Pomeranian Culture

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The following article is from The Great Soviet Encyclopedia (1979). It might be outdated or ideologically biased.

Pomeranian Culture


(Pomorze culture), an archaeological culture of the sixth to second centuries B.C. in what is now Poland and neighboring regions of Byelorussia and the Ukraine. The settlements of the Pomeranian culture were unfortified, with surface dwellings made of logs, as well as semisubterranean dwellings. Flat-grave burial grounds contain the remains of the cremated dead, chiefly in clay urns. The urns, usually found standing inside stone boxes, often bear depictions of the human face (hence the other names for the Pomeranian culture are the Face-urn culture and Box-burial culture). In the south, the urns are often found placed under a large clay vessel, shaped like a bell. The economy of the Pomeranians was based on land cultivation and stock raising. The social structure was tribal. Most researchers regard the Pomeranian culture as Slavic.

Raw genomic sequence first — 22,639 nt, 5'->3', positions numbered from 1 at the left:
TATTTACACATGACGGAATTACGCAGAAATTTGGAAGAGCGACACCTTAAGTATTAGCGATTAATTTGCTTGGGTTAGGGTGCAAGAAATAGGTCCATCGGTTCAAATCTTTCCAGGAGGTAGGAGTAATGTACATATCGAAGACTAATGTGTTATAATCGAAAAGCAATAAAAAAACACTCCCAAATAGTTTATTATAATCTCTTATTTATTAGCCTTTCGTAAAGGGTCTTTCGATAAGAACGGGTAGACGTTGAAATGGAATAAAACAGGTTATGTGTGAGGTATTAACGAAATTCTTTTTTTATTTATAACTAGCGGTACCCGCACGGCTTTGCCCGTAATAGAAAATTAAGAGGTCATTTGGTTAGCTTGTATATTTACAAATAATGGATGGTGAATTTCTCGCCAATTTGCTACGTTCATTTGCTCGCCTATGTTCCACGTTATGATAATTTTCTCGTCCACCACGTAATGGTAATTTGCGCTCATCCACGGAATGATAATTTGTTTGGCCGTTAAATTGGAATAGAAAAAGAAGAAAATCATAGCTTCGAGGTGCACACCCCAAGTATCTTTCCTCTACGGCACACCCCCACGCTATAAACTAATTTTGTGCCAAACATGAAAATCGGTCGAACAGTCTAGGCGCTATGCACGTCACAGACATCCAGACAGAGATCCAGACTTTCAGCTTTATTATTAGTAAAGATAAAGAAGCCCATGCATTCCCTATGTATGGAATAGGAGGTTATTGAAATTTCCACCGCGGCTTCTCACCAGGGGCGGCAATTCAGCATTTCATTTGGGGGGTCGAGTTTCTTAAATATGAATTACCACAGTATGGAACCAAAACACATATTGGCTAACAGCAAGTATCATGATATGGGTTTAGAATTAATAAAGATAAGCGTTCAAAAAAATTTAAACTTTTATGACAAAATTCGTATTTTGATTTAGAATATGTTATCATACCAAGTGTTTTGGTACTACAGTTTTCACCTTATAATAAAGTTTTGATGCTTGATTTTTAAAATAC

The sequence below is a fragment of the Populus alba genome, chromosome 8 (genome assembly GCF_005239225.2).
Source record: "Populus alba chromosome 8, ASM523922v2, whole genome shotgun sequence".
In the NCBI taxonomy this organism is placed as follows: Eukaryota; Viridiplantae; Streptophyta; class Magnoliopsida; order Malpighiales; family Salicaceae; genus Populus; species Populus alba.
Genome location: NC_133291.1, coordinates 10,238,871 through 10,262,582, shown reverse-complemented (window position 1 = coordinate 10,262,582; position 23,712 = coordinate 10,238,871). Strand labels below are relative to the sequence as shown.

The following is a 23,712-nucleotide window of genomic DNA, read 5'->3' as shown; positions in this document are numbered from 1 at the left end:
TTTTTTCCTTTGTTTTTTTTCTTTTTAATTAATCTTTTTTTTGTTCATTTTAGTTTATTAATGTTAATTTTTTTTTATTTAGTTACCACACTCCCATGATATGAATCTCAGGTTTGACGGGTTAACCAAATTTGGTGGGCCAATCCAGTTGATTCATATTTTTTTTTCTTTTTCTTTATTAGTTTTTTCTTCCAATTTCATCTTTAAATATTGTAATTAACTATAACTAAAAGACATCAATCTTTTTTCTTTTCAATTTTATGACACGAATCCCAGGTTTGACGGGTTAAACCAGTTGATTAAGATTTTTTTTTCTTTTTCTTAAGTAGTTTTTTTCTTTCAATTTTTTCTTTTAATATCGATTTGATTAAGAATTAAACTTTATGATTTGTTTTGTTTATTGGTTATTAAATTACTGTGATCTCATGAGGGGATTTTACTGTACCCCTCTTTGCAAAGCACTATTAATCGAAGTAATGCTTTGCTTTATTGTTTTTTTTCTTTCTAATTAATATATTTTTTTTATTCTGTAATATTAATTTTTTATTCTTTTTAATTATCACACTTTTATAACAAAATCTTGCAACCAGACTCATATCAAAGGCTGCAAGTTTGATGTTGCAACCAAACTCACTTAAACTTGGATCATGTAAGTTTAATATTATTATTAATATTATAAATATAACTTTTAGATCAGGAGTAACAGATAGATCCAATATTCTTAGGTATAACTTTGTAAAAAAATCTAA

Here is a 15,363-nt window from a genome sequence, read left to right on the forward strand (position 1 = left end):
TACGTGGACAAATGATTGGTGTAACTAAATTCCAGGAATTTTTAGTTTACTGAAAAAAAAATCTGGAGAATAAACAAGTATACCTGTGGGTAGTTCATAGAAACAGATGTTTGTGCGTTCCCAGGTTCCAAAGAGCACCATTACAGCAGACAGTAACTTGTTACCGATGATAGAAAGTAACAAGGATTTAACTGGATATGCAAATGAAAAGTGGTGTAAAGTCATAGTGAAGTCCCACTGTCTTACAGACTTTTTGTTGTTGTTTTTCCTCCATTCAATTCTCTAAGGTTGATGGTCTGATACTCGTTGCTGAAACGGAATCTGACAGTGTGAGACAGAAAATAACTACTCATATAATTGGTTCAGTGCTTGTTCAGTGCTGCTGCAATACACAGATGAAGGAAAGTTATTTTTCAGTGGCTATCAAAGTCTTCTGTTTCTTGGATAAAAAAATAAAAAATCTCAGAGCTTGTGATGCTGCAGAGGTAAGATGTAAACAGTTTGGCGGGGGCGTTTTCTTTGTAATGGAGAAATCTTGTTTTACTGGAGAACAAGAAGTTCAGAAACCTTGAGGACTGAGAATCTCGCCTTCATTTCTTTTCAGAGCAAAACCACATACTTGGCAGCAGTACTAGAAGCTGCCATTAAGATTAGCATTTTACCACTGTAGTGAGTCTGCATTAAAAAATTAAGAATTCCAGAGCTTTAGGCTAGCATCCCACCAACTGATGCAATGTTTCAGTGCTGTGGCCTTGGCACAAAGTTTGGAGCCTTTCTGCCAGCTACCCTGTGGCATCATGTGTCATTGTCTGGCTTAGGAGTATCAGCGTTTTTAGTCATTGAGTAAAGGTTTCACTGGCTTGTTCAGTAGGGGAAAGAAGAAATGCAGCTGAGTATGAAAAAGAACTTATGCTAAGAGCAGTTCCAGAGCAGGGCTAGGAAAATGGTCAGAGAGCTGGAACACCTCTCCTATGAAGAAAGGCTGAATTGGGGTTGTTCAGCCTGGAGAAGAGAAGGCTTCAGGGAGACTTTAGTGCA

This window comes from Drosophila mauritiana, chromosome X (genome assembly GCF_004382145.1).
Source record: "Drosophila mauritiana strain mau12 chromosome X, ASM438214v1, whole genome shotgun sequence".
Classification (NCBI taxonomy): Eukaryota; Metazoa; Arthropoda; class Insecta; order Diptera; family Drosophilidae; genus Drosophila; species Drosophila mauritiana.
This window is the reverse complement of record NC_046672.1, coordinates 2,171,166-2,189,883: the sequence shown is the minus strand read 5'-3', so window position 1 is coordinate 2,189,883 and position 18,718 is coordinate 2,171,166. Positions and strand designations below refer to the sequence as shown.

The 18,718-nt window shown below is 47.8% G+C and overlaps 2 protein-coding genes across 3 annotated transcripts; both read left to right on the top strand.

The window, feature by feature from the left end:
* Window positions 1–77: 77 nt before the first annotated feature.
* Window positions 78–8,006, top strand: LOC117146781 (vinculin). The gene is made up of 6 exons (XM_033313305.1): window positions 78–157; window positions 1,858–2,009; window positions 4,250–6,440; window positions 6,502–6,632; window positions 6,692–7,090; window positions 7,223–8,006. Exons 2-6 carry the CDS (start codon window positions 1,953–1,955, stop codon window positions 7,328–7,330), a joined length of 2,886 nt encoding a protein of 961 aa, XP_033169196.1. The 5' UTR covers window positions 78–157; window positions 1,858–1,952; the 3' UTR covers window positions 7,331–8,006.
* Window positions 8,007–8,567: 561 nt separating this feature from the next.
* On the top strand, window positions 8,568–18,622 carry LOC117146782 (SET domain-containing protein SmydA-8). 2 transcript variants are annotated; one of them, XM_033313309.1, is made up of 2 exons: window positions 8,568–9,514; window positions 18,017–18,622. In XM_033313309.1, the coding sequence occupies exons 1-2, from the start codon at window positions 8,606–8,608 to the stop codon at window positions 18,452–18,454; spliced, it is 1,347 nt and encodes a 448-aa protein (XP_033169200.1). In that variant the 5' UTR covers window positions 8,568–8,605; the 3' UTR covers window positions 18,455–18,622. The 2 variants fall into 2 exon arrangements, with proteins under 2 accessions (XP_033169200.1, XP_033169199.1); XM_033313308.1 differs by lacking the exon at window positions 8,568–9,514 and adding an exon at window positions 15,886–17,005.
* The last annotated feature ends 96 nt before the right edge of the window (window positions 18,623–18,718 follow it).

Nikitina, V. B. “Pamiatniki pomorskoi kul’tury v Belorussii i na Ukraine.” Sovetskaia arkheologiia, 1965, no. 1.
Kukharenko, Iu. V. Arkheologiia Pol’shi. Moscow, 1969.


The Great Soviet Encyclopedia, 3rd Edition (1970-1979). © 2010 The Gale Group, Inc. All rights reserved.